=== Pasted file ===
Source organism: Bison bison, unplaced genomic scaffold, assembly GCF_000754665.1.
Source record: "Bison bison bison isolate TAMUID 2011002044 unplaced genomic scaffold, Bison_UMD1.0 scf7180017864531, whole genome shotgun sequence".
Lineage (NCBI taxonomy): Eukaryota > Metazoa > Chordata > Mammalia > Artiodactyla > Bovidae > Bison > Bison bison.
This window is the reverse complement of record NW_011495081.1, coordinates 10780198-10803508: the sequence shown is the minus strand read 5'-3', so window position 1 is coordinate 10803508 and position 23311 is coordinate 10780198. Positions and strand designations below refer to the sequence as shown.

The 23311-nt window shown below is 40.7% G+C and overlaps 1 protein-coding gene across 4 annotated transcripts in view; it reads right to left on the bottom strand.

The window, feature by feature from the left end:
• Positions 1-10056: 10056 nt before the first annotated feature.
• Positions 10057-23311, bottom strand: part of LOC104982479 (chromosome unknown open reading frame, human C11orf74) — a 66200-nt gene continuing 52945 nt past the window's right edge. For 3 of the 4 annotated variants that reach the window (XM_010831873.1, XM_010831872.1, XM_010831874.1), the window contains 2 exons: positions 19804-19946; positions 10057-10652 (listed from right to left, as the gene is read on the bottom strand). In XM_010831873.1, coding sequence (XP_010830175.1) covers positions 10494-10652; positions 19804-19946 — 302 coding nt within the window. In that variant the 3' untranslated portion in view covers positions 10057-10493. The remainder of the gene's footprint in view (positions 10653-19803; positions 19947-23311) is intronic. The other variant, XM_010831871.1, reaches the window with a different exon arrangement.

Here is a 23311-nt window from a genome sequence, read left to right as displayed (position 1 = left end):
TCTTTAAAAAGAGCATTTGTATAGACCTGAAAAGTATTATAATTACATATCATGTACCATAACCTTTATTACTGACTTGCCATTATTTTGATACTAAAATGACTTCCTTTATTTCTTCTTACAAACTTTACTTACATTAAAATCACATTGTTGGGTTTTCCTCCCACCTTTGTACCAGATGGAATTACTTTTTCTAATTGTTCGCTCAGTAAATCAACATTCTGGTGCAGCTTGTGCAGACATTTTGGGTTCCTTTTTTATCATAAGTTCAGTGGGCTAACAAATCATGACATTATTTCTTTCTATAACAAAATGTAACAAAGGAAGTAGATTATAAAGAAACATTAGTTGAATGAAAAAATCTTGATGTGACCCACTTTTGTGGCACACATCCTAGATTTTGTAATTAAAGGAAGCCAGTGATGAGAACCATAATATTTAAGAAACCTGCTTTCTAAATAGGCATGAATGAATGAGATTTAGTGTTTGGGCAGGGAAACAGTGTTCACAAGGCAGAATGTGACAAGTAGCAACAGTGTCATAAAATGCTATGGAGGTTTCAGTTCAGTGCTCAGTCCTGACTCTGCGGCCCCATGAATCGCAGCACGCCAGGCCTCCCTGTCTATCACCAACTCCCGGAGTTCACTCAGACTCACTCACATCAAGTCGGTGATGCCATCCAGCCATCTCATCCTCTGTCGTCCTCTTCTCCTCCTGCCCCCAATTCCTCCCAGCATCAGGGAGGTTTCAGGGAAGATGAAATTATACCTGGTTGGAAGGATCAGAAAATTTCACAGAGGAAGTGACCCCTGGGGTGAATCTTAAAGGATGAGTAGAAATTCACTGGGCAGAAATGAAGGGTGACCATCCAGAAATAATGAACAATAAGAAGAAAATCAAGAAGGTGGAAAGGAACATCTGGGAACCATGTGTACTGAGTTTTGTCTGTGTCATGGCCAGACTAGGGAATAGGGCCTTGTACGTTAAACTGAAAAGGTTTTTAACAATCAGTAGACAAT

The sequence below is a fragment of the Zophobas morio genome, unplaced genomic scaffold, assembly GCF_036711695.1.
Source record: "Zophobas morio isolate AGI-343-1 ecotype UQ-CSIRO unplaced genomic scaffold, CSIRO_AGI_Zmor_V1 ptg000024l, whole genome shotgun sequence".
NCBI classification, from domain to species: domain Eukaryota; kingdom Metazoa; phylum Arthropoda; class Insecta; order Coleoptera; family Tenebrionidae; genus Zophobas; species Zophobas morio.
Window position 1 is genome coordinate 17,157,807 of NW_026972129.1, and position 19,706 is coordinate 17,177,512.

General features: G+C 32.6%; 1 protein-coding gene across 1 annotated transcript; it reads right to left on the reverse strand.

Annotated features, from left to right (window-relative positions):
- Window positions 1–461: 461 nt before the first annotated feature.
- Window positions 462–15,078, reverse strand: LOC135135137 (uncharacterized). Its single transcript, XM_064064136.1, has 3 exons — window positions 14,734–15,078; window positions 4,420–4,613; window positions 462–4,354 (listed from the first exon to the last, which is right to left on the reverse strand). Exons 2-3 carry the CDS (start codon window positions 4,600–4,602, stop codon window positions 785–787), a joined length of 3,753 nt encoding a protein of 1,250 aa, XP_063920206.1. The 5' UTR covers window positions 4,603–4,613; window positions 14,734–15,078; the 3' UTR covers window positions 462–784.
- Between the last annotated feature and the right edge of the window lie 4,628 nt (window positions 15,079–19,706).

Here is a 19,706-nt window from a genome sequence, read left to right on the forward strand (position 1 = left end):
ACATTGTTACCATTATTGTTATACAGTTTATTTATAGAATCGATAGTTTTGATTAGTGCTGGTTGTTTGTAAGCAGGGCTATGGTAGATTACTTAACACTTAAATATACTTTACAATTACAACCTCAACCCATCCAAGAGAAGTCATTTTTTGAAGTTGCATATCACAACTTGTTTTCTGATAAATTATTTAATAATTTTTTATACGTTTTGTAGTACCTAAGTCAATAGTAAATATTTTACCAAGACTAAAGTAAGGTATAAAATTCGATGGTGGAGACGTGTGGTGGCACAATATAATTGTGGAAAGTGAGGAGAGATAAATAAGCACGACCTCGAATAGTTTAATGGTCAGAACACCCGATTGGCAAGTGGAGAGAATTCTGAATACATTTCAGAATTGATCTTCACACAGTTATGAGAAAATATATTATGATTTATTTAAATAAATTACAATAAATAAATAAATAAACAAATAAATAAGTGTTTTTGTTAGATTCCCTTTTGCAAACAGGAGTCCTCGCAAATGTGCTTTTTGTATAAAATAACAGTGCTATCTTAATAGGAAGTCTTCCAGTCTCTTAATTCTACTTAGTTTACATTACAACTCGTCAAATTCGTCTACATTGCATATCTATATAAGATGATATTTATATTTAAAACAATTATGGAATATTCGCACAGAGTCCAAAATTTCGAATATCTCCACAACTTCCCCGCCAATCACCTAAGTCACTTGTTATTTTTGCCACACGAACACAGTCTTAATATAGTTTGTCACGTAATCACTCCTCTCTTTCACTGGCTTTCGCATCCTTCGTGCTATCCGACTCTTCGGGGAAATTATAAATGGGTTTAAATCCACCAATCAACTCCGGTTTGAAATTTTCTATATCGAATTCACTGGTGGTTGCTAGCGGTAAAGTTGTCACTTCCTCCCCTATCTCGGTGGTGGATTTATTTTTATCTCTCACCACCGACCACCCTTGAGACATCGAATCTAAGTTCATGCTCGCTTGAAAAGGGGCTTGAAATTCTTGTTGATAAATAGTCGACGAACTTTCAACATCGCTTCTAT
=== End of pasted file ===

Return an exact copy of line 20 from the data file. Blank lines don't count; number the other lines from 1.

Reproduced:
Here is a 19,706-nt window from a genome sequence, read left to right on the forward strand (position 1 = left end):